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Netflix’s stock has plummeted in recent days after an earnings report revealed 200,000 subscribers had left the streaming giant, marking the first-time subscriber numbers fell in more than a decade.
Mr Ackman’s Pershing Square Capital Management became one of Netflix’s largest shareholders in late January this year. Based off market disclosure at the time – and Netflix’s current stock price – it is estimated that Pershing Square lost around $US430 million ($596 million) on the deal.
In a letter to shareholders, Mr Ackman said while the hedge fund has “a high regard” for Netflix’s management they can no longer confidently predict the company will experience long-term growth.
“Yesterday, in response to continued disappointing customer subscriber growth, Netflix announced that it would modify its subscription-only model to be more aggressive in going after non-paying customers, and to incorporate advertising, an approach that management estimates would take ‘one to two years’ to implement,” Mr Ackman said.
“While we believe these business model changes are sensible, it is extremely difficult to predict their impact on the company’s long-term subscriber growth, future revenues, operating margins, and capital intensity.”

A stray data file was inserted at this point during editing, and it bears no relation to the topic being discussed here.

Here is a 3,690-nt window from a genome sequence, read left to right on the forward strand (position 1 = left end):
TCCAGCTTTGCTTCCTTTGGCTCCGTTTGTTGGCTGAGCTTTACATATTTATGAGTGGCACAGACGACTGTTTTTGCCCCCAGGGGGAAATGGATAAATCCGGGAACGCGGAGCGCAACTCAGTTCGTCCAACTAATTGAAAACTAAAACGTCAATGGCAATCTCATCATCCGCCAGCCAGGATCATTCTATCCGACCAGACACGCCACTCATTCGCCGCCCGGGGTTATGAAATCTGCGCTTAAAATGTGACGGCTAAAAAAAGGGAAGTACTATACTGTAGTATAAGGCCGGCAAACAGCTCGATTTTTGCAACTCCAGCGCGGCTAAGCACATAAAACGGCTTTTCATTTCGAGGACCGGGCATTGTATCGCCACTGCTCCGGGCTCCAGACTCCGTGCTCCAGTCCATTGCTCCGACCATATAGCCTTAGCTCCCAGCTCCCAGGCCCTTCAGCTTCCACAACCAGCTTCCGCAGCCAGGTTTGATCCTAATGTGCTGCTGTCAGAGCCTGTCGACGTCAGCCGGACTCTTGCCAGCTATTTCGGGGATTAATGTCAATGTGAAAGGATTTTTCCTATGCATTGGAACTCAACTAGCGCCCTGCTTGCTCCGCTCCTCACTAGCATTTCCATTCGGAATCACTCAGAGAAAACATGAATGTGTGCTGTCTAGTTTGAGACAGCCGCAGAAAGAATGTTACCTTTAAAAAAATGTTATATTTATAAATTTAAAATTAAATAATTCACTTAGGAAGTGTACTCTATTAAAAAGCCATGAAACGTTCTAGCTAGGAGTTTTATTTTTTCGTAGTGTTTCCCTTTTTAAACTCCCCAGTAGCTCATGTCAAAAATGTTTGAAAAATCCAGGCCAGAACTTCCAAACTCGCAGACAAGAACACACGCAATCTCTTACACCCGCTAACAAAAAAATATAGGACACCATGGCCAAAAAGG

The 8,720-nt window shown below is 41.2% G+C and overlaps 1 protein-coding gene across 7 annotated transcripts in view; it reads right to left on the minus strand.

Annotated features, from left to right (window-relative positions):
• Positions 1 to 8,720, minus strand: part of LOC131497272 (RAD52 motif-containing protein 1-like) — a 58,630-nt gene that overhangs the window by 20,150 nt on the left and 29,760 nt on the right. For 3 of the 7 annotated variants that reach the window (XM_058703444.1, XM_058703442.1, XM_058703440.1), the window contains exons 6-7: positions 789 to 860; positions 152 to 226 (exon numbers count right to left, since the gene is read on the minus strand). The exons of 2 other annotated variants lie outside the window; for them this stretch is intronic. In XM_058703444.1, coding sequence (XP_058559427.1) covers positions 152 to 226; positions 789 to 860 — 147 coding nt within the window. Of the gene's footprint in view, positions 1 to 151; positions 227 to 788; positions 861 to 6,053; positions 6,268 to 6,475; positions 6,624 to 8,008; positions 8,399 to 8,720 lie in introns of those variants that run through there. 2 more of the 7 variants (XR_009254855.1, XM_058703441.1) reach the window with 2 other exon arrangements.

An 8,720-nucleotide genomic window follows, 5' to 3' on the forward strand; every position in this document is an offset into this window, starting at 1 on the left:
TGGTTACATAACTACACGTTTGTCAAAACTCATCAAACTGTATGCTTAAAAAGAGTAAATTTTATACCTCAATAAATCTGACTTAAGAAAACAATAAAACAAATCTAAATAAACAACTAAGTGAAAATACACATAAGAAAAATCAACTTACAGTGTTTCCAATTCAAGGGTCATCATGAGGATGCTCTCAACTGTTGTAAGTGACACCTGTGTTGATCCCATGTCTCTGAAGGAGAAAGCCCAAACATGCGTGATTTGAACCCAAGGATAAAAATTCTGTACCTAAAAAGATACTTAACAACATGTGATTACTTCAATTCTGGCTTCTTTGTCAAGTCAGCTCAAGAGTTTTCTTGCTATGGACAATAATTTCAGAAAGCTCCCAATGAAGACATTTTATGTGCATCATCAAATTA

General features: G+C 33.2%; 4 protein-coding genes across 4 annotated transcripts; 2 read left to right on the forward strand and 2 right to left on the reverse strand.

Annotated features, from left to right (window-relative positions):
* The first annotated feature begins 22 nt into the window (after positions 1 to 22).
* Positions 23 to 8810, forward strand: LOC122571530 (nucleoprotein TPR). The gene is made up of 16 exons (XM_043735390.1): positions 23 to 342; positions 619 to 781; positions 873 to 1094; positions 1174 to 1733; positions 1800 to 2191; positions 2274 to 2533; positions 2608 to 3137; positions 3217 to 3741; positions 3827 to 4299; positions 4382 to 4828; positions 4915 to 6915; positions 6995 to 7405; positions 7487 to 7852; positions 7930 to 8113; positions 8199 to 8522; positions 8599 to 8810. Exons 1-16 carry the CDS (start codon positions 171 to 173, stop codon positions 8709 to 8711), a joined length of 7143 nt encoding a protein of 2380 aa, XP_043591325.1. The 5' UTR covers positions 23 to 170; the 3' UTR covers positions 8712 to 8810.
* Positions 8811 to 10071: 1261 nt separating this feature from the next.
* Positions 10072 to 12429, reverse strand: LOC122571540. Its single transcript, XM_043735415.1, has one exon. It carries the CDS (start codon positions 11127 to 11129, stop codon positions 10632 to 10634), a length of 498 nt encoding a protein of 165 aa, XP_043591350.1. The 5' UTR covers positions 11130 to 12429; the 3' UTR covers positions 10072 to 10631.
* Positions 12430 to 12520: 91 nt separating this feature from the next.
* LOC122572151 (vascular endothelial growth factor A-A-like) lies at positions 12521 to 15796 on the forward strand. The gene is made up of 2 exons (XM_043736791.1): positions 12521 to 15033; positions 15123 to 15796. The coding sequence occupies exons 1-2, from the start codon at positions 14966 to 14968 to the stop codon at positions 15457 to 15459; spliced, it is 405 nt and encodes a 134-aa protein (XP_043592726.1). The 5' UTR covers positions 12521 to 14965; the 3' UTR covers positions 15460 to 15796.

Mr Ackman said the fund “would not be surprised” to see Netflix become more successful, but had learnt with other investments that acting quickly was key.
“One of our learnings from past mistakes is to act promptly when we discover new information about an investment that is inconsistent with our original thesis. That is why we did so here,” he wrote.
“While Netflix’s business is fundamentally simple to understand, in light of recent events, we have lost confidence in our ability to predict the company’s future prospects with a sufficient degree of certainty.
“Based on management’s track record, we would not be surprised to see Netflix continue to be a highly successful company and an excellent investment from its current market value.”
Last week Netflix’s stock dropped 30 per cent when the market opened on Wednesday, instantly wiping more than $60.54 billion off the value of the company.
Netflix said it shed 200,000 subscribers in the first three months of the year, when it had been expecting to add 2.5 million.
The streaming giant, whose stock had already dropped more than 40 per cent this year-to-date, blamed the attrition on increased competition for viewers and Russia’s invasion of Ukraine.
Netflix said its decision to pull out of Russia cost the company 700,000 subscribers.
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